tion which,. among all games, belongs, so
far aa-I know, alone to golfers."
NEW POLAR EXPEDITION.
Xansen Will Start for thp East Coast
of Greenland in 1003.
CHRISTIANIA, Nov. 8. Dr. Nansen.
the Arctic explorer, announces that a
polar expedition under command of Cap
tain Amundsen will start In 1903 for King
William Land, east coast of Greenland,
and will proceed thence for Behrlng
Stralt3. Professor Schmidt, of Berlin,
characterizes the expedition as a most
Important ' one.
CONTENTS OF TODAY'S PAPER.
Elections prove that the people want- tariff re
vision. Paje 1.
Trust legislation is sure at the short or long
session of Congress. Page 1.
John It. Wilson says he will not give up th
fight for Senator from Washington. Page 1.
General Hushes shows antis' version of kill-
and-burn order In Ilo Ilo all bosh. Page 1.
Negro captured, who pawned watches In Boston
"Jnck-the-Slugger" case. Page 2.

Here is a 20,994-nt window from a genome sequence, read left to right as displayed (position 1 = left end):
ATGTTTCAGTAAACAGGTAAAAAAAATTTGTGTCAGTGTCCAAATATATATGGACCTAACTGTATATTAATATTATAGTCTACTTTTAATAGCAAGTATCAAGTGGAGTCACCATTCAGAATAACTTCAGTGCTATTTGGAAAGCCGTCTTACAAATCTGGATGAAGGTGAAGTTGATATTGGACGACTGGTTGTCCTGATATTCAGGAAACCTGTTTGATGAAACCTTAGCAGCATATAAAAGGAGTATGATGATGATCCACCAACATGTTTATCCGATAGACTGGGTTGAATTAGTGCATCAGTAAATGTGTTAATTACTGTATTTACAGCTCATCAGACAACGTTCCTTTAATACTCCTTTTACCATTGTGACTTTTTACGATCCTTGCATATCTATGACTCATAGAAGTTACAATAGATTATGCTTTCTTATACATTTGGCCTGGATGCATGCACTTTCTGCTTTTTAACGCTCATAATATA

Mascacni, the famous composer, arrested' on
complaint of 'his manacera. Page 3.
Montana' Is. being visited by a severe snow
storm. Pare 3.
Emperor of Germany arrives In England on
visit to King. Page 2.
French miners decide not to accept terms made
by nrblter3. Page 2.
Liberals are much elated over elections In Eng
land. Page 2. ,
Harvard defeats University of Pennsylvania,
11-0. Page 12.
Michigan beats Iowa,, 107-O. Page 12.
Brown shuts out Columbia, 28-0. Page 12.
Yale runs(up 30-0 against Buekncll. Page 12.
Pacific Coast Football.
Portland Academy plays nothing-to-nothing
game, with Hill Military Academy, Page 12.
Berkeley eleven deleats Stanford 10-0. Page
Oregon 'Varsity and .Oregon Agricultural eleven
play naught-to-naught game. Page 17.
Pacific University beats McMInnvillc, 1C-0.
Washington University wins from Whitman
Coliege. Page 12.
A bill for nomination of political candidates
by the voters" has been prepared for Oregon
Legislature. Page 0. ,
Cooks and waiters have declared a boycott on
a Baker City Hote Page 0.
Doukhlior fanatics are forcibly returned to their
homes. Page 7.
Commercial anil Marine.
Twenty thousand bales of American hops pur
chased for foreign account. Page 23.
Heavy liquidation of stocks In New York mar
ket. Page 23.
Bank Htatement shows further loss In cash.
Page 23- "
Overdue ship Clydesdale reported off the- coast
of Cilifornla. Page 10.
Portlnad and Vicinity.
Action of Multnomah delegation meets public
approval. Page 1.
A. T. Gladlssee Is convicted of manslaushter.
Members of Common Council and Board of
Public Works sued for $12,000 on account of